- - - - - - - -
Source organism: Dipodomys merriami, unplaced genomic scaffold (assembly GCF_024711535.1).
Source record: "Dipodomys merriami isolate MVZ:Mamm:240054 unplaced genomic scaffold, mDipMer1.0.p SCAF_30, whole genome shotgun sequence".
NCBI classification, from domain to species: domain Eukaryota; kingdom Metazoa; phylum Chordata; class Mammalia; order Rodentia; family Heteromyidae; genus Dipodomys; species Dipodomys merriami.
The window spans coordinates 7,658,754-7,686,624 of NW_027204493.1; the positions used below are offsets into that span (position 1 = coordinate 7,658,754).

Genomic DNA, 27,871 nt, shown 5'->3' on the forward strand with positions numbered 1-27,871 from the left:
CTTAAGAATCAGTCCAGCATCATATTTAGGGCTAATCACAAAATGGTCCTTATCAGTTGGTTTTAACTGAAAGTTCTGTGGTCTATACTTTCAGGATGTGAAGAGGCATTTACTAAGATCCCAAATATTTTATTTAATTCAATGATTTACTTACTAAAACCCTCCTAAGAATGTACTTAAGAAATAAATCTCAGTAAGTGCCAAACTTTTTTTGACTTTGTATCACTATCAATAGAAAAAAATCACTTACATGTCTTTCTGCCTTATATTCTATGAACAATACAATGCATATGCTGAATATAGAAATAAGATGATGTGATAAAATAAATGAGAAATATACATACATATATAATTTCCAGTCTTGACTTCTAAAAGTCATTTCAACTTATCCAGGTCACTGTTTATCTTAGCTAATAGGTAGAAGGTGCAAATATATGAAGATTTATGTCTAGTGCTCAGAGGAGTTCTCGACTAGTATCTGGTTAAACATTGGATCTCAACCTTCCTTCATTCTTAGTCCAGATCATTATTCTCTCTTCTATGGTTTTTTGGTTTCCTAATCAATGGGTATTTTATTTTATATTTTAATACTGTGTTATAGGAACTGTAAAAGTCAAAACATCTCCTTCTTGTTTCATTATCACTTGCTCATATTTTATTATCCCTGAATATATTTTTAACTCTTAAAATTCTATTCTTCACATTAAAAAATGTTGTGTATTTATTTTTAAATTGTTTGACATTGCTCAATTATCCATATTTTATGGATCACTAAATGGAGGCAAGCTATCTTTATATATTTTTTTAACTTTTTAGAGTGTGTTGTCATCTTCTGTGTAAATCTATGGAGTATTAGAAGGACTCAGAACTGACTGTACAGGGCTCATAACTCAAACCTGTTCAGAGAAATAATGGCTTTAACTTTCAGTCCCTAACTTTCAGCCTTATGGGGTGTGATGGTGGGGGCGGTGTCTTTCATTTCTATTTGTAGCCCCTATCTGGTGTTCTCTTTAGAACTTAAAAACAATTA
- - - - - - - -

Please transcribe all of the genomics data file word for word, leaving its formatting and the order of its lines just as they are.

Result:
Source organism: Dipodomys merriami, unplaced genomic scaffold (assembly GCF_024711535.1).
Source record: "Dipodomys merriami isolate MVZ:Mamm:240054 unplaced genomic scaffold, mDipMer1.0.p SCAF_30, whole genome shotgun sequence".
NCBI classification, from domain to species: domain Eukaryota; kingdom Metazoa; phylum Chordata; class Mammalia; order Rodentia; family Heteromyidae; genus Dipodomys; species Dipodomys merriami.
The window spans coordinates 7,658,754-7,686,624 of NW_027204493.1; the positions used below are offsets into that span (position 1 = coordinate 7,658,754).

Genomic DNA, 27,871 nt, shown 5'->3' on the forward strand with positions numbered 1-27,871 from the left:
CTTAAGAATCAGTCCAGCATCATATTTAGGGCTAATCACAAAATGGTCCTTATCAGTTGGTTTTAACTGAAAGTTCTGTGGTCTATACTTTCAGGATGTGAAGAGGCATTTACTAAGATCCCAAATATTTTATTTAATTCAATGATTTACTTACTAAAACCCTCCTAAGAATGTACTTAAGAAATAAATCTCAGTAAGTGCCAAACTTTTTTTGACTTTGTATCACTATCAATAGAAAAAAATCACTTACATGTCTTTCTGCCTTATATTCTATGAACAATACAATGCATATGCTGAATATAGAAATAAGATGATGTGATAAAATAAATGAGAAATATACATACATATATAATTTCCAGTCTTGACTTCTAAAAGTCATTTCAACTTATCCAGGTCACTGTTTATCTTAGCTAATAGGTAGAAGGTGCAAATATATGAAGATTTATGTCTAGTGCTCAGAGGAGTTCTCGACTAGTATCTGGTTAAACATTGGATCTCAACCTTCCTTCATTCTTAGTCCAGATCATTATTCTCTCTTCTATGGTTTTTTGGTTTCCTAATCAATGGGTATTTTATTTTATATTTTAATACTGTGTTATAGGAACTGTAAAAGTCAAAACATCTCCTTCTTGTTTCATTATCACTTGCTCATATTTTATTATCCCTGAATATATTTTTAACTCTTAAAATTCTATTCTTCACATTAAAAAATGTTGTGTATTTATTTTTAAATTGTTTGACATTGCTCAATTATCCATATTTTATGGATCACTAAATGGAGGCAAGCTATCTTTATATATTTTTTTAACTTTTTAGAGTGTGTTGTCATCTTCTGTGTAAATCTATGGAGTATTAGAAGGACTCAGAACTGACTGTACAGGGCTCATAACTCAAACCTGTTCAGAGAAATAATGGCTTTAACTTTCAGTCCCTAACTTTCAGCCTTATGGGGTGTGATGGTGGGGGCGGTGTCTTTCATTTCTATTTGTAGCCCCTATCTGGTGTTCTCTTTAGAACTTAAAAACAATTA